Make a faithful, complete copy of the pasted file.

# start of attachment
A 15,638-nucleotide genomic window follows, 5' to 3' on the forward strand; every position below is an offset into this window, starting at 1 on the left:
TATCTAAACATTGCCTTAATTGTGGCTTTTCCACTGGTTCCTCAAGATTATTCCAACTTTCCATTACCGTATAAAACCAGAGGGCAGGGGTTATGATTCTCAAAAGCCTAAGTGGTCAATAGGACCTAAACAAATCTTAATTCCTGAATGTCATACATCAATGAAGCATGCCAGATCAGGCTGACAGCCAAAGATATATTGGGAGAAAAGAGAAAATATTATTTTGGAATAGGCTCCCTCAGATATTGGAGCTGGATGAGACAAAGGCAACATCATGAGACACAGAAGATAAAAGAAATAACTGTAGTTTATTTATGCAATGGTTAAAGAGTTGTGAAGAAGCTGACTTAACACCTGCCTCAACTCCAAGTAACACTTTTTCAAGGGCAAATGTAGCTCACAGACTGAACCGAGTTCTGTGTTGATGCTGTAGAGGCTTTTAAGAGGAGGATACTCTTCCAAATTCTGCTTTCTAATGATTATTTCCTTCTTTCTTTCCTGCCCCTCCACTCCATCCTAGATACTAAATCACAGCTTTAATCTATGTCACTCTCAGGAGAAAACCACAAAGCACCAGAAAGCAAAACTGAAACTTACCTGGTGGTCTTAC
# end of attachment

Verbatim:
A 15,638-nucleotide genomic window follows, 5' to 3' on the forward strand; every position below is an offset into this window, starting at 1 on the left:
TATCTAAACATTGCCTTAATTGTGGCTTTTCCACTGGTTCCTCAAGATTATTCCAACTTTCCATTACCGTATAAAACCAGAGGGCAGGGGTTATGATTCTCAAAAGCCTAAGTGGTCAATAGGACCTAAACAAATCTTAATTCCTGAATGTCATACATCAATGAAGCATGCCAGATCAGGCTGACAGCCAAAGATATATTGGGAGAAAAGAGAAAATATTATTTTGGAATAGGCTCCCTCAGATATTGGAGCTGGATGAGACAAAGGCAACATCATGAGACACAGAAGATAAAAGAAATAACTGTAGTTTATTTATGCAATGGTTAAAGAGTTGTGAAGAAGCTGACTTAACACCTGCCTCAACTCCAAGTAACACTTTTTCAAGGGCAAATGTAGCTCACAGACTGAACCGAGTTCTGTGTTGATGCTGTAGAGGCTTTTAAGAGGAGGATACTCTTCCAAATTCTGCTTTCTAATGATTATTTCCTTCTTTCTTTCCTGCCCCTCCACTCCATCCTAGATACTAAATCACAGCTTTAATCTATGTCACTCTCAGGAGAAAACCACAAAGCACCAGAAAGCAAAACTGAAACTTACCTGGTGGTCTTAC